The last time Madonna came to town, Beth Ingebretson missed the concert after hitting that most impenetrable of roadblocks: Mom's disapproval.
"My dad was willing to let me go, but not Mom," lamented Ingebretson, who was 9 at the time.
Like most of the lifelong Material Girls who vogued their way into downtown St. Paul Saturday for Madonna's first Twin Cities show in 25 years, Ingebretson wasn't letting anything keep her away this time. Not the $47 to $380 ticket prices. Not the mocking jabs from her brother and co-workers. Not even her own disagreement with some of the singer's frequently voiced political beliefs.
"She says and does whatever she wants, and that's why we love her," said Ingebretson, 34, who's now free to do whatever she wants, too. She has traveled to Chicago five times in the past 11 years to see her favorite pop star -- but this time is different, she said. "We've been waiting so long for her to come back. This is like a big release for us."
That pent-up excitement made for quite a celebration around Xcel Energy Center, where Madonna performs again Sunday. Tutu-like skirts mixed with gold lamé tops and Madonna T-shirts as fans broke out their old "Like a Virgin" or "Like a Prayer"-era looks.
David Gardner, 32, wore a sweatshirt from her current outing, the MDNA Tour, having already seen the show in his native Toronto. He said he traveled to the Twin Cities to see it again because of the 25-year wait here: "I figure the fans are going to be more hungry."
While the retro-'80s attire harkened back to that bygone era when a mouthy diva from Detroit singing the V-word was the scariest thing in pop, it also underlined how much things have changed for Madonna's core audience.
Many of the Material Girls who once had to get Mom's approval are now mothers themselves. Instead of messing up their hair with Aquanet and dying their lacy skirts, they had to get a baby sitter and maybe see to another dye job. Instead of saving up their allowance, they had to break out a credit card and pay as much as 10 times the 1987 ticket prices ($22-$37).
Kelly Koehnen wore the "Like a Virgin" T-shirt she bought at age 15 at Madonna's Twin Cities debut in 1985, and brought her own 15-year-old daughter, Michelle.
"Maybe in 15 more years, she can bring her daughter," Koehnen said sweetly, drawing an eye-roll from Michelle, who did say she likes Madge as much as Lady Gaga.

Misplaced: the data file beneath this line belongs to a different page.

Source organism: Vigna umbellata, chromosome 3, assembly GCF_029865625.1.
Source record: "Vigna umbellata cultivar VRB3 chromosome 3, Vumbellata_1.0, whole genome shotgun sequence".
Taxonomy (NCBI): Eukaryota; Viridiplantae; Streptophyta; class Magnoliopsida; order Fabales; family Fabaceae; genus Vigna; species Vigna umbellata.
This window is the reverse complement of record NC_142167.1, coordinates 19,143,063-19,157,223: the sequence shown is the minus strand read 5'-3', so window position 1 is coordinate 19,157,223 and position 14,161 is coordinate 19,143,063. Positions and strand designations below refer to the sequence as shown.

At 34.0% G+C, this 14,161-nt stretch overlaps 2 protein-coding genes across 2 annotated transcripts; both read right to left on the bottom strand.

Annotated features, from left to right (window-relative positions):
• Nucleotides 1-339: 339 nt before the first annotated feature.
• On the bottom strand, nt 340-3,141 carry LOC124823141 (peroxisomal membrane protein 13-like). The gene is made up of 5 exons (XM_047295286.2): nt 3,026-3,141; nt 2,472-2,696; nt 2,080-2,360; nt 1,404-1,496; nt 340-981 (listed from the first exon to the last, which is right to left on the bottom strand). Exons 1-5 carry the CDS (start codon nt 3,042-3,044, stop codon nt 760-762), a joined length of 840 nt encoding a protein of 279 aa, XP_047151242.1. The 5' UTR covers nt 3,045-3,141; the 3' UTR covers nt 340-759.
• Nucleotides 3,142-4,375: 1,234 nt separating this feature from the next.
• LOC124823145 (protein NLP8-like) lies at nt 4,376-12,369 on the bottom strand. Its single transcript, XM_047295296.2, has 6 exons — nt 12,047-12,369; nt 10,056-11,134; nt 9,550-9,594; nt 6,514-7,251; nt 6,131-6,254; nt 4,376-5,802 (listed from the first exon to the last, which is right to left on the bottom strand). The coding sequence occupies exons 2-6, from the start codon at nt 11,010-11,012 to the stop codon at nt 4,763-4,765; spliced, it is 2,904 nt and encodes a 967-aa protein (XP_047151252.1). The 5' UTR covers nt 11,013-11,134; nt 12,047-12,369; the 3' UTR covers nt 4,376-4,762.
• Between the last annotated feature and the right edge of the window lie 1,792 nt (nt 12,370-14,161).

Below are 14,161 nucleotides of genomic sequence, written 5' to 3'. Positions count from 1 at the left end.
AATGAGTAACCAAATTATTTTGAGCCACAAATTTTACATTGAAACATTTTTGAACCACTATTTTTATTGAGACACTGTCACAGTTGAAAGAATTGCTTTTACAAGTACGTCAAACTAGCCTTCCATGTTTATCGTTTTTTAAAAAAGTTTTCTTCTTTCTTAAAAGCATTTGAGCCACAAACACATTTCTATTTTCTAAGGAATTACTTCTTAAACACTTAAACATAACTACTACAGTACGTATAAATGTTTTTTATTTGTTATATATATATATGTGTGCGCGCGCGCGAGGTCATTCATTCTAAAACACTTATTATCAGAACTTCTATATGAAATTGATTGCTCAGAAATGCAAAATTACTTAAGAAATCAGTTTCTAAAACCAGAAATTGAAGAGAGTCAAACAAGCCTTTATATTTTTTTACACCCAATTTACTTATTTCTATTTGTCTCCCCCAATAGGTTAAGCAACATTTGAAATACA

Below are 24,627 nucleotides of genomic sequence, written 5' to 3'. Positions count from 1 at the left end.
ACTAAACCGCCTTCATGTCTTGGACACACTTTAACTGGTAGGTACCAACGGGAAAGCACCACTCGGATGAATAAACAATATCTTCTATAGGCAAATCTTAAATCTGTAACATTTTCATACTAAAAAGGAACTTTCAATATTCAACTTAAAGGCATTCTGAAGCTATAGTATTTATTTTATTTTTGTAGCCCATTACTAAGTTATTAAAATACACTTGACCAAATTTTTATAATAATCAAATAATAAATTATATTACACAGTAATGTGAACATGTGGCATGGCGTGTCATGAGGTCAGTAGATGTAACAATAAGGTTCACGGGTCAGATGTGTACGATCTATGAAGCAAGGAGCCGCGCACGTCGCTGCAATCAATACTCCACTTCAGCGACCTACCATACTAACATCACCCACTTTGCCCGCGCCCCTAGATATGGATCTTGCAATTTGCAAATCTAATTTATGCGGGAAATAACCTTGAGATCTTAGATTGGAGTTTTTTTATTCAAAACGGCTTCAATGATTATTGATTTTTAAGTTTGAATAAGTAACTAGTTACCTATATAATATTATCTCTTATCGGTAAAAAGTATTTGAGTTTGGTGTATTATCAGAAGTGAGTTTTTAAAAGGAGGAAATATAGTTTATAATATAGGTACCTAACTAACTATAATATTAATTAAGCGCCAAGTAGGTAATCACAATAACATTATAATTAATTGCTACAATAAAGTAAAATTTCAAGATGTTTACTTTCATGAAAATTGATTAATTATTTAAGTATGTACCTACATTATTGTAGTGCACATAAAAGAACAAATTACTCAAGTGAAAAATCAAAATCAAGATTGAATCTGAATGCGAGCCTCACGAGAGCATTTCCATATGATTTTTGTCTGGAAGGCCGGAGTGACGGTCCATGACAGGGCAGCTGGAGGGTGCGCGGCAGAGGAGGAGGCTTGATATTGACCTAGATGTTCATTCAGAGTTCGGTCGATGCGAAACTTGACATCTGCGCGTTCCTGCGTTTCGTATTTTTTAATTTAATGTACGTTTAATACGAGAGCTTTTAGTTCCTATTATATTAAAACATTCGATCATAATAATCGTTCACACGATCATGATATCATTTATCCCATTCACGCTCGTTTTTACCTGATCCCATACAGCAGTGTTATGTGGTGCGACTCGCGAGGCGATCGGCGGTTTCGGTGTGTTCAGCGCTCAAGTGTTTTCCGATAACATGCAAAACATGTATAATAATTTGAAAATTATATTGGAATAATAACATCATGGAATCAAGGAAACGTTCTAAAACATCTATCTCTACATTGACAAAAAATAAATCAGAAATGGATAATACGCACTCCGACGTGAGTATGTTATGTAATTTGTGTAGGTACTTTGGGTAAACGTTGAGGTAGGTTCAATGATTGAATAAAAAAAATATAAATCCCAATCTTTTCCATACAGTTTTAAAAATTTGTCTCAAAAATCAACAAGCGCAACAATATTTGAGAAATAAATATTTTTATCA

Laura Condon Leventhal, a Minneapolis mother of boys ages 6 and 4, bought tickets with her best friend from junior high, who also accompanied her to a Madonna show in the '80s.
"A lot of people are mad she isn't doing more of those old songs," she said, "but I'm actually interested in seeing the New Madonna that I've missed since I redirected my life to kids and 'Sesame Street' and whatnot."
Excitement around this weekend’s concerts also ran high among the gay men who make up another big chunk of Madonna’s crowd — and have also seen plenty of change in 25 years. Instead of the conservative tone and AIDS crisis that defined the era around her last concert here, they celebrated openly Saturday and came out heavily dressed in “vote no” attire.
From the stage, Madonna addressed Minnesota's proposed amendment banning same-sex marriage when she led the crowd in a "vote no" chant mid-concert. "We live in a democracy," she said. "You can marry who you want."
And yes, there were a few men in the crowd who dressed like her, too.
"She's worth getting dolled up for," said Matt Fever, who performed as his drag-queen persona Krystal Kleer at a concert pre-party Friday at Camp, a St. Paul bar. He then watched the Queen herself perform Saturday night and is headed to Sunday's show, too.
Having seen her '87 show in St. Paul when he was 16 and several Chicago shows since then, Fever noted how his appreciation for Madonna has evolved over the years: "I just liked her voice and her look back then," he said. "Now, I love who she's become: an outspoken activist, a mother of two adopted kids and just one of those rare icons."
As for superfan Ingebretson, she grudgingly admits her mom was right in not letting her see the show at age 9. However, she thinks some people have the wrong perception of Madonna and she expects these shows to remedy that.
"A lot of the naysayers around here are going to change their tune. You haven't really seen Madonna until you've seen her perform."
They had to wait a little bit longer to finally see her Saturday. The Queen did not enter the building until 10:35 p.m., and she proceeded to blow fans away -- with guns. Her opening montage of "Revolver" and "Gang Bang" featured gun-toting dance routines and blood-splattering video.
Clearly, Madonna herself has changed a lot in 25 years, too.